LONG memories will be employed by St Johnstone fans for the short trip to Dundee this afternoon as the First Division title moves tantalisingly into view.
If Derek McInnes' side can take all three points today, and should Partick Thistle also fall to Livingston, then the Perth side's supporters will be dancing in the streets of Dundee while toasting becoming First Division champions.
The location is significant given what occurred nearly 47 years ago to the day. St Johnstone were then ridden by a different form of anxiety when hosting Dundee, the team they now love to hate. The reasons for this enmity are perhaps more complex than just one football match, although if it had to be distilled down to 90 minutes then we need look no further than what occurred at Muirton Park on 28 April, 1962.
Dundee's part in the Perth side's relegation from the First Division that year has not been forgotten. And if we are supposed to hate it when our friends become successful, how much harder to accept the triumph of an enemy. The St Johnstone fans among the 26,500 fans who crammed into Muirton Park on a sun-dappled afternoon had to cope with a wretched twin blow; not just demotion to the old Second Division having begun the day five places from bottom, but local rivals' Dundee's own delight upon sealing the Scottish title for the first and only time in the club's history. As well being outgunned 3-0 in their own lair, St Johnstone fans were also heavily outnumbered. Dundee fans swept into the town en masse, eager to see the coronation.
Bob Shankly's stylish Dundee side simply had to avoid defeat to St Johnstone to lift the title. The Perth side were also aware that fate lay within their hands. Anything other than a defeat would see them survive to play another season in the First Division. Stirling Albion were already doomed at the bottom. But St Mirren, Airdrie and Falkirk occupied the positions directly above, with St Johnstone two points clear of the first two, and a point clear of Falkirk. But with their rivals all at home on the last day, St Johnstone's inferior goal average – then favoured over goal difference – meant nothing could be presumed.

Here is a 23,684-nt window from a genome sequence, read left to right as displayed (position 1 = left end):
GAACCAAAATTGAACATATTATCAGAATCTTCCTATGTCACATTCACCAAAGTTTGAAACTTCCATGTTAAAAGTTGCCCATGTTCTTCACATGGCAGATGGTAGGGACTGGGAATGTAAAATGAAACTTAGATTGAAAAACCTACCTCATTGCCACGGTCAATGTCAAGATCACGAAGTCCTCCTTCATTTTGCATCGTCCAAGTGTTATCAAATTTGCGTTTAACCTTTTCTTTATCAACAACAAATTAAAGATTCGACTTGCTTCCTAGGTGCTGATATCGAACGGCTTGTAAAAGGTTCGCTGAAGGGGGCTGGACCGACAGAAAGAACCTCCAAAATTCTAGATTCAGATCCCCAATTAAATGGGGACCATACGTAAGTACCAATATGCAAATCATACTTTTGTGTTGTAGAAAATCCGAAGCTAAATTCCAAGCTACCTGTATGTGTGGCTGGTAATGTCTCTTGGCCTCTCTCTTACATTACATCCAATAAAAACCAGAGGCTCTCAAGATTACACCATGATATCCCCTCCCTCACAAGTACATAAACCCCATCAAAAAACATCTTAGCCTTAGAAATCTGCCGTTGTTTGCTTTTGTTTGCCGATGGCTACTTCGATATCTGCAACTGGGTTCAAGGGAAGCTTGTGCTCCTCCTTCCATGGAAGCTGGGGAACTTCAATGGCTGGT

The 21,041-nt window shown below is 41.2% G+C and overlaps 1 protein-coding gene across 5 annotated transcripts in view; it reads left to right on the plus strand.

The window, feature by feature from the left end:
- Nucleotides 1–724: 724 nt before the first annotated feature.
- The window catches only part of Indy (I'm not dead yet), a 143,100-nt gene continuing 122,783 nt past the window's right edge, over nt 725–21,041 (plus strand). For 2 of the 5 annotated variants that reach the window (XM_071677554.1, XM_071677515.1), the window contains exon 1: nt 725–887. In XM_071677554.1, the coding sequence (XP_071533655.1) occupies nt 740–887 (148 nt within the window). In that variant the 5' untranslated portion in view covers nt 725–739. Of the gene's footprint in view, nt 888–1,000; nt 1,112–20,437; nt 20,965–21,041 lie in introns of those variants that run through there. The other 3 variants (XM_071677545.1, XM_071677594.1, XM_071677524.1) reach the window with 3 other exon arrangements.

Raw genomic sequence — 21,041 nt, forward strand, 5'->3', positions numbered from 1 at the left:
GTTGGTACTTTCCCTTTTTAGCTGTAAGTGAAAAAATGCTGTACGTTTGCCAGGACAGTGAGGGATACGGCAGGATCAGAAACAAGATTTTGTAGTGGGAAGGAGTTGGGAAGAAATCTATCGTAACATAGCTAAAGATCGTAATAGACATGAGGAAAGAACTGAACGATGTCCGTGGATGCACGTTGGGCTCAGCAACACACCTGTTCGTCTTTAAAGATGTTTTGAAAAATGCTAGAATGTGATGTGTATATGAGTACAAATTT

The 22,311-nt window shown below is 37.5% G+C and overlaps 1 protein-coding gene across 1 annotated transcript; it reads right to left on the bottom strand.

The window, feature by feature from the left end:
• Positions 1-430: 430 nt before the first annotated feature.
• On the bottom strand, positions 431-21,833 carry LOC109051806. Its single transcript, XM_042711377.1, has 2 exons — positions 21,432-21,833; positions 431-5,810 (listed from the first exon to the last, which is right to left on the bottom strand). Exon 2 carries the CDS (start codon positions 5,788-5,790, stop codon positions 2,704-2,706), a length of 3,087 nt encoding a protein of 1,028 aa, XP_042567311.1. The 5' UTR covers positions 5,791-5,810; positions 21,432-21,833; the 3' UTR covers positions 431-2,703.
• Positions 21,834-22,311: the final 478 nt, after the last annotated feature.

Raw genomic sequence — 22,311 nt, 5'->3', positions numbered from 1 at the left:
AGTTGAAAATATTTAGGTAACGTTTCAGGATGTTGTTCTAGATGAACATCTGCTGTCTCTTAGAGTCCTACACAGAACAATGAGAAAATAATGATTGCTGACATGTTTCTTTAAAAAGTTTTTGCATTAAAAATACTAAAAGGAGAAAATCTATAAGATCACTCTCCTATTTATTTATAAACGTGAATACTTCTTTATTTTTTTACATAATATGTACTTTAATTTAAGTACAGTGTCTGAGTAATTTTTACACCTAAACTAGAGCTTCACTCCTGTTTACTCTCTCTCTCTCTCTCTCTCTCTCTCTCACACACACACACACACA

"It was quite intense," recalled Jim Lachlan, who featured in defence for St Johnstone that day. Now 75, he added: "It was life and death for us as well. From what I can remember the ground was so full there were people sitting on the cinder track."
One of those forced to watch the game from this position was Stewart Duff, long-time managing director of St Johnstone. Only 13 at the time, he recalls it having a big impact on his youth. Days that were meant to be gilded were soured by these gleeful invaders from Dens Park, particularly when it was confirmed all of St Johnstone's relegation rivals had won.
"Victory would be very sweet today, put it that way," said Duff yesterday. "It would soothe the wounds it a bit. All the directors, including our chairman Geoff Brown, were supporters of St Johnstone as boys. They all know what it means. It's always nice to beat Dundee."
Meetings between the teams held more significance for Dundee then, since United were still emerging. But St Johnstone have retained the idea of Dundee as the main rivals, although they often shared more meaningful games with United at the time.
"Funnily enough, back then we felt the games with Dundee United had more of an edge," said Lachlan. "But Dundee were the team everyone wanted to beat."
But this proved beyond St Johnstone, who included a young Alex Ferguson in their side that day. The knife was twisted further when they later learned that Dundee's third goal had proved the decisive one.
"We were fifth bottom at 3pm," recalled Lachlan. "A draw or even being beaten 2-0 would have done. It was just that third goal. And I remember Alex Ferguson also scoring a goal that day, which was disallowed."
Lachlan, who now lives in Crieff, remains in touch with Ferguson and also goalkeeper Bill Taylor. Club legend Charlie McFadyen sadly died at the end of last year.
"Alex still phones me now and again," Lachlan added. "He is building a house up here near Gleneagles. I think he wants to retire there. He phoned me a fortnight ago for a wee blether after I sent down to him something that was in the Perthshire Advertiser. It was to do with the 19-game unbeaten run record, which we set the following season and the current side recently bettered."